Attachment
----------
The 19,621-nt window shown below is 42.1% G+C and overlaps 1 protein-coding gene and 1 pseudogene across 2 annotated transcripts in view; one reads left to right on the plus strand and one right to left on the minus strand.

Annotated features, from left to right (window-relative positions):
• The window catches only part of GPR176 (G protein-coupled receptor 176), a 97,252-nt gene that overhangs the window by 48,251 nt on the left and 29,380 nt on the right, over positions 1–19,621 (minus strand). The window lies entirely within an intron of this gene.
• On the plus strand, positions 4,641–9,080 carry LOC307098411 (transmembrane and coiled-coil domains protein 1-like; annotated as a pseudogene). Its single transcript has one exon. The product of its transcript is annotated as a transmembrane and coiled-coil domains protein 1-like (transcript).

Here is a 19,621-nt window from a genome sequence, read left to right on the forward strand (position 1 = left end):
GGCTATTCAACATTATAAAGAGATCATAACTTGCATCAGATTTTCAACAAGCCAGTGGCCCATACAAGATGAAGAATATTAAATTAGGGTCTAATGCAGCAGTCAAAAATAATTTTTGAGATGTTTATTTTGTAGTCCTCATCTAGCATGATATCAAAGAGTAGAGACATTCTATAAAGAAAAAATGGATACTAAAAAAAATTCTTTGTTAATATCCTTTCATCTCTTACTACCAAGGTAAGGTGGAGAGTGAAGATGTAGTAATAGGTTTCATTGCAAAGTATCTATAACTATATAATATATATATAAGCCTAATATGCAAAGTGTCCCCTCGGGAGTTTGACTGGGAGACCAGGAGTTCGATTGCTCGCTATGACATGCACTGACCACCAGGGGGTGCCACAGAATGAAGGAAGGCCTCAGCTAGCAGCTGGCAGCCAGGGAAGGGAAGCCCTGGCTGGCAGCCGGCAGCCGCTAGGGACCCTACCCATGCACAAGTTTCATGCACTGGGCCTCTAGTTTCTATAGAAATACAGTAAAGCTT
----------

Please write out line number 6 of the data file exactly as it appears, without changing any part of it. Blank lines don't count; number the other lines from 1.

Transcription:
GGCTATTCAACATTATAAAGAGATCATAACTTGCATCAGATTTTCAACAAGCCAGTGGCCCATACAAGATGAAGAATATTAAATTAGGGTCTAATGCAGCAGTCAAAAATAATTTTTGAGATGTTTATTTTGTAGTCCTCATCTAGCATGATATCAAAGAGTAGAGACATTCTATAAAGAAAAAATGGATACTAAAAAAAATTCTTTGTTAATATCCTTTCATCTCTTACTACCAAGGTAAGGTGGAGAGTGAAGATGTAGTAATAGGTTTCATTGCAAAGTATCTATAACTATATAATATATATATAAGCCTAATATGCAAAGTGTCCCCTCGGGAGTTTGACTGGGAGACCAGGAGTTCGATTGCTCGCTATGACATGCACTGACCACCAGGGGGTGCCACAGAATGAAGGAAGGCCTCAGCTAGCAGCTGGCAGCCAGGGAAGGGAAGCCCTGGCTGGCAGCCGGCAGCCGCTAGGGACCCTACCCATGCACAAGTTTCATGCACTGGGCCTCTAGTTTCTATAGAAATACAGTAAAGCTT